The fund, which will be managed by Gundlach himself “seeks current income by investing principally in debt securities of any kind.” It will have a dollar-weighted average duration of no less than 10 years. Duration refers to bond’s movements based on interest changes and the longer duration suggests that Gundlach is betting on interest rates remaining at today’s levels or rising marginally.
As recently as last week, Gundlach told reporters that he doesn’t see significant interest rate increases in the short-term and expects the 10-year Treasury note’s yield to range between 2.20 percent and 2.80 through the year.
According to the filing, Gundlach and the fund will be free to invest in mortgage-backed securities of any maturity or type that is guaranteed by the United States government. That includes those secured or guaranteed by collateral from government agencies or sponsored corporations.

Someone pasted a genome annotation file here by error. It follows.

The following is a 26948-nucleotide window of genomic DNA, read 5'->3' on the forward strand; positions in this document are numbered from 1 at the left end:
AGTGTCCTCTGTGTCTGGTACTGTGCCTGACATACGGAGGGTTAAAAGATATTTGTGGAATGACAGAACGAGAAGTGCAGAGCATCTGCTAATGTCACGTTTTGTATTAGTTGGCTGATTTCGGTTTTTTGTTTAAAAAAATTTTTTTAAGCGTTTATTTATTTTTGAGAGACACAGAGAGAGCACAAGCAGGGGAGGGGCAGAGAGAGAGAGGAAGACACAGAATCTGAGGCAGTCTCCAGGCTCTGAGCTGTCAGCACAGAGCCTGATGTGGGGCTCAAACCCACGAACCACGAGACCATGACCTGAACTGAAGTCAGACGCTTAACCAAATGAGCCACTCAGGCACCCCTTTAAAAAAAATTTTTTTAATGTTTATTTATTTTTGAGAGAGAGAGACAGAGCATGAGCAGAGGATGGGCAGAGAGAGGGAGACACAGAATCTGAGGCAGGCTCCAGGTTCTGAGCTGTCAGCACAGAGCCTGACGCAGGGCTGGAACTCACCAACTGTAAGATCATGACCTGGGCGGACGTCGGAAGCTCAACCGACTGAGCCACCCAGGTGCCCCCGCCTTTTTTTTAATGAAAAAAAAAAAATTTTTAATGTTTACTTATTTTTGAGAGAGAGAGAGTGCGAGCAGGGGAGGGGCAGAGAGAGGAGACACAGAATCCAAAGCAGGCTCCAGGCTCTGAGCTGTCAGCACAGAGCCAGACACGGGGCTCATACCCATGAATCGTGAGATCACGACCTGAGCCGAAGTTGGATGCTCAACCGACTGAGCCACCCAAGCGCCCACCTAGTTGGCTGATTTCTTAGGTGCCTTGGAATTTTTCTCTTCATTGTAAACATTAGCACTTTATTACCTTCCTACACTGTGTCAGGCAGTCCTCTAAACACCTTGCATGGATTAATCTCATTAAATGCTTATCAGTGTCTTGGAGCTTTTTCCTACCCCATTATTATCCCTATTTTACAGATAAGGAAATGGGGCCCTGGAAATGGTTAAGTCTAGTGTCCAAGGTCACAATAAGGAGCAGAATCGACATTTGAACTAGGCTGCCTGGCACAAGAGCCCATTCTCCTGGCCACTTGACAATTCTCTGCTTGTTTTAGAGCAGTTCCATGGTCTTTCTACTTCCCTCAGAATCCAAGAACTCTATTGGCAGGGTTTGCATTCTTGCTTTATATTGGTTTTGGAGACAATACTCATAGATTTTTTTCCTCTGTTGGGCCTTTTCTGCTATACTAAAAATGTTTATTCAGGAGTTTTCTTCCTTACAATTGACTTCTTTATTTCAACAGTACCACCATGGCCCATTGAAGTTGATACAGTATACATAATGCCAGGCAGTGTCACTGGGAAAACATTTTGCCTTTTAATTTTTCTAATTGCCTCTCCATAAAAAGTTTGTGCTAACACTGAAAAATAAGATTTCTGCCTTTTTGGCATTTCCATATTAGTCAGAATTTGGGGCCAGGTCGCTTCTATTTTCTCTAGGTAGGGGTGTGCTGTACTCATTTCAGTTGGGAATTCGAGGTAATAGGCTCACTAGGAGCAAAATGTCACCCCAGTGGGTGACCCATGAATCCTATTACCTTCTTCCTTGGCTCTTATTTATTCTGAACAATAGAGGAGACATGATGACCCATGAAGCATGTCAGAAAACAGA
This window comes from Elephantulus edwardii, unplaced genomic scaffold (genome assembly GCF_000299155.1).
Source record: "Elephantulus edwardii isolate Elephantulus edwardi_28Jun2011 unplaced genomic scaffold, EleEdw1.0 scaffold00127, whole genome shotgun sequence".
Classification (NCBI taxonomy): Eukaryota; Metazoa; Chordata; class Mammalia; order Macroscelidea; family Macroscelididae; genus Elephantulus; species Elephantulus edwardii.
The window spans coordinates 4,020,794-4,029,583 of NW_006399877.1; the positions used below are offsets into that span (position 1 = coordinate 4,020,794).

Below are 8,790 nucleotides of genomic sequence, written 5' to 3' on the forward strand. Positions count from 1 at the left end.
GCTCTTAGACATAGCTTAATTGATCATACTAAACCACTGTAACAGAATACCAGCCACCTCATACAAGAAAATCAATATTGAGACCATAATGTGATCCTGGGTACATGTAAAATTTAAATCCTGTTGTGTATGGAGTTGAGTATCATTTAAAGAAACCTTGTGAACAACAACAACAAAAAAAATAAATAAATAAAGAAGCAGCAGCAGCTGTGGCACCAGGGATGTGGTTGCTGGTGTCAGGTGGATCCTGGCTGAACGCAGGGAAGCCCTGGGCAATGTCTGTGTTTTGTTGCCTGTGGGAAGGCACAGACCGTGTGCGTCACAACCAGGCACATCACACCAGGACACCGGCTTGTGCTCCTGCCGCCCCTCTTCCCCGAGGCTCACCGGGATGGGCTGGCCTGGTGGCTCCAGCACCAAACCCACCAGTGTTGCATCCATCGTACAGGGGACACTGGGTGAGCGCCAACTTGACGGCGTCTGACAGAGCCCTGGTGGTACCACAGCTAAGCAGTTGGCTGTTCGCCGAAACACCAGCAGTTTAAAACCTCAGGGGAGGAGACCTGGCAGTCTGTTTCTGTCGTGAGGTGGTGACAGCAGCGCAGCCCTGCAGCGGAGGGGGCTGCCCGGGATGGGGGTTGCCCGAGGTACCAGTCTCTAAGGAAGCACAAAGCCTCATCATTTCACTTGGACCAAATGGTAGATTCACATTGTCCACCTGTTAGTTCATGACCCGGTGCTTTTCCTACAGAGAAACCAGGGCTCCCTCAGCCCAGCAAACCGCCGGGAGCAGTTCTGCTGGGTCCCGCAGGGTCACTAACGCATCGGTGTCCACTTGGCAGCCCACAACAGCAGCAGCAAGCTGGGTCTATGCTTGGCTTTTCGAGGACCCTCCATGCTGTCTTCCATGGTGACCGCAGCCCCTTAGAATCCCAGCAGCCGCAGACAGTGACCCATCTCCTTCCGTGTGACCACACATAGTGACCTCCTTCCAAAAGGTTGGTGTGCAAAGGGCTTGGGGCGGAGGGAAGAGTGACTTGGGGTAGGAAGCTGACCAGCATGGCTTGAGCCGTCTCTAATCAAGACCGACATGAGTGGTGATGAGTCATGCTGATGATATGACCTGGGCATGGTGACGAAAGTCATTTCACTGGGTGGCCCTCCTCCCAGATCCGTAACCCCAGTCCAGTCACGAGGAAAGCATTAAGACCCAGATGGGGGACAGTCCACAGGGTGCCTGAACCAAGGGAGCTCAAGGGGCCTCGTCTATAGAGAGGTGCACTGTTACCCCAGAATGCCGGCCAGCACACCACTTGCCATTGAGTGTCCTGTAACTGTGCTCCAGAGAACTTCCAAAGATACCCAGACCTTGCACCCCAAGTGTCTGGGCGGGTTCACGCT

Consequently, expect the new fund to look at Collateralized Mortgage Obligations (“CMOs”), government pass-through securities as well as multi-class pass-through securities, private pass-through securities and stripped mortgage securities. Inverse floaters won’t be off the table either.
The filling also suggests that the newly created fund won’t shy away from: foreign securities (both corporate and government); emerging market securities (corporate and government), as well as asset based securities and inflation-indexed bonds; bank loans and assignments.
Gundlach’s other filing stipulations
Gundlach has proven his worth in the bond market and enjoys my father as a customer as he approaches his fixed-income years. The fund, in its filing, said that it would focus on rated high-quality investment grade instrument but reserves the right to allocate up to 20% of its total assets below and investment grade or even unrated instruments viewed by Gundlach as worthy junk bonds.
Lastly the filing allows for Gundlach to place up to 30% of all assets in securities in foreign funds and have unlimited purchasing poser in U.S. dollar-denominated securities of foreign issuers. Lastly, the filing suggests that up to 25% of its assets may be placed in governmental and private obligations in emerging market economies and their countries.